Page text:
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Accidental discovery.


T just didn't make sense.

IThe samples sent to the lab by Chris McGuigan, professor of medicinal chemistry at Cardiff University, should have come back inactive and stable, and yet here they were attacking the virus.

Researching anti-HIV drugs, Prof McGuigan inadvertently stumbled across a new family of compounds that attacked the VZV virus - an infectious agent directly responsible for shingles.

Prof McGuigan's discovery could eventually lead to a cure for a health problem that affects over two million people in developed countries every year.

But his story isn't unique. Throughout history happy accidents have allowed scientists to make discoveries. From penicillin to x-ray, pacemakers to Viagra, some of the world's greatest advances in medicine have been the result of such serendipity - be it a mistake made in a test tube or the misreading of a note left in a lab.

It may not be credited as such in official journals, but serendipity plays such an integral role in medicine even today that some scientists swear they couldn't do their job without it.

Such serendipitous stumbles are now being commemorated in the government's Science: So What? So Everything campaign, aimed at reminding us of all the lucky discoveries we take for granted.

Some pounds 80billion is spent worldwide each year developing new medicines, according to the Pharmaceutical Industry Association of America, yet the money-to-drug breakthrough rate is extremely low. Despite massive advances in technology, science and genomics, only 20 new medicines emerge every year - the average taking around 17 years to go from test tube to pharmacy.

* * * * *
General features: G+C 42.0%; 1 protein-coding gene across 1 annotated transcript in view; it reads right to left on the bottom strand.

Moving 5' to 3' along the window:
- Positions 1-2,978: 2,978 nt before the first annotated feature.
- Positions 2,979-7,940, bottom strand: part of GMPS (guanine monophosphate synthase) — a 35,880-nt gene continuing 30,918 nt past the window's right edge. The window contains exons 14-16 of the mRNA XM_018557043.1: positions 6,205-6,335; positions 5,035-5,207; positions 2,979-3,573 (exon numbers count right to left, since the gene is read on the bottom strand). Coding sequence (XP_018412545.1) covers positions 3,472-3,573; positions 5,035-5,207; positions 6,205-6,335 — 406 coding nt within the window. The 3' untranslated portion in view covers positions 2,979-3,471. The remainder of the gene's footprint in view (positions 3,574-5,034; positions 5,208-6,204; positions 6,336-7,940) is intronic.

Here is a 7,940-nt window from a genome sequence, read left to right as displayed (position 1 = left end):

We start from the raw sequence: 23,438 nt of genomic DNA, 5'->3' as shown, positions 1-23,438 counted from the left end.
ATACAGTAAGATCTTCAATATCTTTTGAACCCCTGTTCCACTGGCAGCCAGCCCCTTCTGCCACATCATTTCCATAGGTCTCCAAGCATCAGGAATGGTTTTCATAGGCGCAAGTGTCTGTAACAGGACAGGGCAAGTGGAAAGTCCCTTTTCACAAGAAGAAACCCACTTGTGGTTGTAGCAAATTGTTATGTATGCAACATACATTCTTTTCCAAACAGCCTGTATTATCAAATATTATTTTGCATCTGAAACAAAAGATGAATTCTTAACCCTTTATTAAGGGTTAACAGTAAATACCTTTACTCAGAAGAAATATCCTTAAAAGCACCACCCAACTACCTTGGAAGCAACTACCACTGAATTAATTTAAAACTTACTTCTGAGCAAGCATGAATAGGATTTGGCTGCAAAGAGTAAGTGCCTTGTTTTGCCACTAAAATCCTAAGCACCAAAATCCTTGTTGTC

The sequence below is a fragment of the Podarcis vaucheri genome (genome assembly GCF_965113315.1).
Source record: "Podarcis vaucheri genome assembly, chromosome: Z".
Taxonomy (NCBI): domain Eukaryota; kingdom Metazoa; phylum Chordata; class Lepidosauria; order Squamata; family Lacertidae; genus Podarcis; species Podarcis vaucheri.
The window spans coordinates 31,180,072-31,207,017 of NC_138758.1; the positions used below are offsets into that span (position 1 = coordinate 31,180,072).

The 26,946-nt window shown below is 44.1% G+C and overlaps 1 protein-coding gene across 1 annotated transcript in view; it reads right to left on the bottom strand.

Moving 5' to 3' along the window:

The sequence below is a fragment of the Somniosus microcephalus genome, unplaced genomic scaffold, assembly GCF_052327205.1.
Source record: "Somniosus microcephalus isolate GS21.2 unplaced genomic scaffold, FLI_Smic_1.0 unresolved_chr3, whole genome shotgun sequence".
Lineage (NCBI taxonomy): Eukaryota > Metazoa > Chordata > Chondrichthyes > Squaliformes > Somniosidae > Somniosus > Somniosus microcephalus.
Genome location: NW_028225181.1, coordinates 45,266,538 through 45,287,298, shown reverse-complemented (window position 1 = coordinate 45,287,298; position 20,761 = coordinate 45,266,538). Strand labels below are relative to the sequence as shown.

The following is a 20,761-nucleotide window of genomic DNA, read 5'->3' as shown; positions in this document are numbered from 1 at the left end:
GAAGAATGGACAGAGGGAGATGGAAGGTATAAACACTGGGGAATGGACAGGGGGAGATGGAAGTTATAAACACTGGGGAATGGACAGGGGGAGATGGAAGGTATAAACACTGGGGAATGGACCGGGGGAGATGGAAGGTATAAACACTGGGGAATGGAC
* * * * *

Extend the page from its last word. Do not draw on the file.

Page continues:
To increase such appalling odds, scientists tend to rely on a process called rational design, which uses modern chemistry and molecular graphics to identify, and then impede, particular enzymes or targets in a virus or disease.

"Rational design essentially gives us a better chance of success, rather than doing things randomly," explains McGuigan, having used such a method to treat diseases such as hepatitis B and C, herpes, cancer and osteoarthritis.

Dr Alison Campbell, of Kings College, London, says: "That's just the nature of science: you don't know quite where it's going but then, bam, here's a great breakthrough."

The college was involved in the serendipitous discovery of sucralose - otherwise known as Splenda - in 1976. The noncalorific natural sweetener was discovered after the simple misreading of an instruction, which called for lab staff to test a sugar compound.

"One assistant misread 'test' for 'taste' and found it was incredibly sweet," says Dr Campbell. "After looking at the derivatives of sugar, they found the compound was much stronger than traditional sugar, but just as effective and safe."

McGuigan's shingles drug Inhibitex, which is 10,000 times stronger than the current treatment, has finally entered clinical trials. It might not have been the cure for HIV he was initially researching, but it's a scientific breakthrough that McGuigan won't soon forget. "If I can go down as being the inventor of a drug that improves the life of 2 million people a year, I will be the happiest man on Earth.". To find out more about the Science: So What? So Everything campaign, visit sciencesowhat


Medicines take around 17 years to go from test tube to pharmacy
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Title Annotation:Features
Publication:Daily Post (Liverpool, England)
Date:Dec 5, 2009
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